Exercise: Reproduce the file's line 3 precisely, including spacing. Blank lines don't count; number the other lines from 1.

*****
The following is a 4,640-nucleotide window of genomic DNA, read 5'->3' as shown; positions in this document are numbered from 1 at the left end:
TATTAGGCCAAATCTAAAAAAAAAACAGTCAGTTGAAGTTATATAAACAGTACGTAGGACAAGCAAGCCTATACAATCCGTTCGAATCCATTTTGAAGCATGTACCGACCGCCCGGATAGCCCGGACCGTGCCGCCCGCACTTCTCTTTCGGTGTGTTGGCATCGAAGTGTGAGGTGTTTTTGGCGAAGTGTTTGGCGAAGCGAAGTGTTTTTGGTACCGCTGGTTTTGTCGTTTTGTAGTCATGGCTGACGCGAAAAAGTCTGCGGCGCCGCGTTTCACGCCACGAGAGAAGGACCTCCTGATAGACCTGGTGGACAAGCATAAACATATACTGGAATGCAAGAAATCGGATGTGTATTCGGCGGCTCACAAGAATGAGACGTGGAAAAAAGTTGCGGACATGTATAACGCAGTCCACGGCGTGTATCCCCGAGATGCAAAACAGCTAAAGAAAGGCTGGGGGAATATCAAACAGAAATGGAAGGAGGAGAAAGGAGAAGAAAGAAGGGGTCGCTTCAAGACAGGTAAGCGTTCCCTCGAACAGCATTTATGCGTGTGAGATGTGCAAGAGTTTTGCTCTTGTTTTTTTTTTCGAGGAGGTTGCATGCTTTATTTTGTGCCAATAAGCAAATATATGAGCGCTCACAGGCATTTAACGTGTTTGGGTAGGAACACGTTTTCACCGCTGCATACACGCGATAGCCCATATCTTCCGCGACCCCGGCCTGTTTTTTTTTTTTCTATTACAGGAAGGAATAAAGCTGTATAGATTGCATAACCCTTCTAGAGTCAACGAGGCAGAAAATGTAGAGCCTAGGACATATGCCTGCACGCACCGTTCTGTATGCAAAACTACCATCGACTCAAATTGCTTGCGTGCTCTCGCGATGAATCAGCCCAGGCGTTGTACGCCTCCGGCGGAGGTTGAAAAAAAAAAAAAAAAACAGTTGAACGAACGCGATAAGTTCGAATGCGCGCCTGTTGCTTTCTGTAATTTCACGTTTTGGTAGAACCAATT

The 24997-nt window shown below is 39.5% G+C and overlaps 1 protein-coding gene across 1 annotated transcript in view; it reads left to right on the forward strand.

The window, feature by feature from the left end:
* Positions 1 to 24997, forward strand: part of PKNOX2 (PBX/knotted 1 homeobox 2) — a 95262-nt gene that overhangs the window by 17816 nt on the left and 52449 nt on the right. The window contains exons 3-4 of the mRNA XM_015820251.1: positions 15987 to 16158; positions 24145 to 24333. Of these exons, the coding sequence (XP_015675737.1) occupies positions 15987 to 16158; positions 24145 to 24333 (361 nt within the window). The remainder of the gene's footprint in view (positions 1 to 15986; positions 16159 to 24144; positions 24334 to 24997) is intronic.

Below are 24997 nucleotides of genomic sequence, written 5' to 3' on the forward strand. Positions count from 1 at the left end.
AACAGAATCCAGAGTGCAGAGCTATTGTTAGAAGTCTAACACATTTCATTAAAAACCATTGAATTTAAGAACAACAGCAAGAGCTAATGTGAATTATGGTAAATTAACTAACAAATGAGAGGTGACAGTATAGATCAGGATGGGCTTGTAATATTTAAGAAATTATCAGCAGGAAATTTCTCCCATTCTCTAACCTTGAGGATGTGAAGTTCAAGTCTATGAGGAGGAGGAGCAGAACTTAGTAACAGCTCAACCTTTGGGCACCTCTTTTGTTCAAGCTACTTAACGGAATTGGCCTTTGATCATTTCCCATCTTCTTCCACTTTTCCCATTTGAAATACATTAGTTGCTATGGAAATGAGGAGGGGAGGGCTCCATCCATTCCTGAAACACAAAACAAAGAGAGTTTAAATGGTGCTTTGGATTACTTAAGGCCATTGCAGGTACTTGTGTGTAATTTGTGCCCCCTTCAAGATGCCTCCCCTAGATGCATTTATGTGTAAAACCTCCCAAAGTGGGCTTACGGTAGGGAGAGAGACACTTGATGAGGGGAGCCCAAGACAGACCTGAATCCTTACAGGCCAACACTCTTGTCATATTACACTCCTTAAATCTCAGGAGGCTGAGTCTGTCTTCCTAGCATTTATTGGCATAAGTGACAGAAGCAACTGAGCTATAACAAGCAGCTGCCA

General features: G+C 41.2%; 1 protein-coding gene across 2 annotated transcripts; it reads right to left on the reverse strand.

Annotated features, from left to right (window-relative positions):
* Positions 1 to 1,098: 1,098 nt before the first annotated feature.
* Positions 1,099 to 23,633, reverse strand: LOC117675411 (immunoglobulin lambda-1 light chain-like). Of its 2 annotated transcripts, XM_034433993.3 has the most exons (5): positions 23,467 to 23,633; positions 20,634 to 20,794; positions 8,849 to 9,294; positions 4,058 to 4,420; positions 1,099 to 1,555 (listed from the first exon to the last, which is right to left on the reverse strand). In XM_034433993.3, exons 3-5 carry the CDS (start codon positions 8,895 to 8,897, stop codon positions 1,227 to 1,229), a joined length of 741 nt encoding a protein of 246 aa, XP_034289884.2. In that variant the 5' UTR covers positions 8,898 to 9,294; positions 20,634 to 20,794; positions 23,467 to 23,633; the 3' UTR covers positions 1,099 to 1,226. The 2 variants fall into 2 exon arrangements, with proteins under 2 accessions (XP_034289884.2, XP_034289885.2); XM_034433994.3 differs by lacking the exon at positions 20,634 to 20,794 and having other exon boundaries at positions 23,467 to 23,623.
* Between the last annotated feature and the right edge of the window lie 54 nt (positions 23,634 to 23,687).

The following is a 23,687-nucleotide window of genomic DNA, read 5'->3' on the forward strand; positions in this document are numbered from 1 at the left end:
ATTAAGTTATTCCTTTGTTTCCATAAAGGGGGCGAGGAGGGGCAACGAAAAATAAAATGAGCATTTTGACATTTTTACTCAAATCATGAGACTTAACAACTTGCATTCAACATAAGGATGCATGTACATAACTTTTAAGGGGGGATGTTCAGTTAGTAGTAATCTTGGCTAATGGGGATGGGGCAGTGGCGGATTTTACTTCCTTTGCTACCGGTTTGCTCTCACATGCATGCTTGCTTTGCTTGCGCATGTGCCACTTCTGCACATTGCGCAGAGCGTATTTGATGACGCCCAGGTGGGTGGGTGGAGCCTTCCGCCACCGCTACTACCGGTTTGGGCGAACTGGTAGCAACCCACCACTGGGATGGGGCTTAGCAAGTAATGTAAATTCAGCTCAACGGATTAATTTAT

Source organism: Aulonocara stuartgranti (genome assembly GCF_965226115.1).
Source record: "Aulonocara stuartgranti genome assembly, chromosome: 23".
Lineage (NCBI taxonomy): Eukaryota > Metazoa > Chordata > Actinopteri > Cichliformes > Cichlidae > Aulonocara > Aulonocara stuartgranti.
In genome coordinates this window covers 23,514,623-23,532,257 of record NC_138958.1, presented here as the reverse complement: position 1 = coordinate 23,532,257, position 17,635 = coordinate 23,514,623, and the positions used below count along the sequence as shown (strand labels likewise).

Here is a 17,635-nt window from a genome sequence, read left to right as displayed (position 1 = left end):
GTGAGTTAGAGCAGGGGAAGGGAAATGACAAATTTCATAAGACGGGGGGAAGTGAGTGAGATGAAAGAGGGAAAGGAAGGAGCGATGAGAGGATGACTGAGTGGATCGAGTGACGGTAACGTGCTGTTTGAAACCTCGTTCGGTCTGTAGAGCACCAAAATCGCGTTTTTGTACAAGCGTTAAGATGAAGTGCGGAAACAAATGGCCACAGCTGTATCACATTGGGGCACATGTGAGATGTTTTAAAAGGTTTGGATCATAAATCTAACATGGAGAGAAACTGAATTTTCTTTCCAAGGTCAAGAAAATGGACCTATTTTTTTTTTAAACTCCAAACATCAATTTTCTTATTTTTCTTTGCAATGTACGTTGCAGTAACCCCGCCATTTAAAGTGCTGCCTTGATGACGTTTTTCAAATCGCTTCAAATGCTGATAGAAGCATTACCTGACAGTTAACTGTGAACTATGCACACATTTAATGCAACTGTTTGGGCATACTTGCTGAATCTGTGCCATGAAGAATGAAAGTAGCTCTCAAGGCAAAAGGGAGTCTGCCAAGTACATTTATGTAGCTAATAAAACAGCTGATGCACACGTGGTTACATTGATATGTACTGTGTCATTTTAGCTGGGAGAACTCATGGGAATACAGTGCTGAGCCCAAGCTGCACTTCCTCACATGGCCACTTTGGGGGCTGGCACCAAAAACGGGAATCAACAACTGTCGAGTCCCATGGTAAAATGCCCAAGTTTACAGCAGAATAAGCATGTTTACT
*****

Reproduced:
The 24997-nt window shown below is 39.5% G+C and overlaps 1 protein-coding gene across 1 annotated transcript in view; it reads left to right on the forward strand.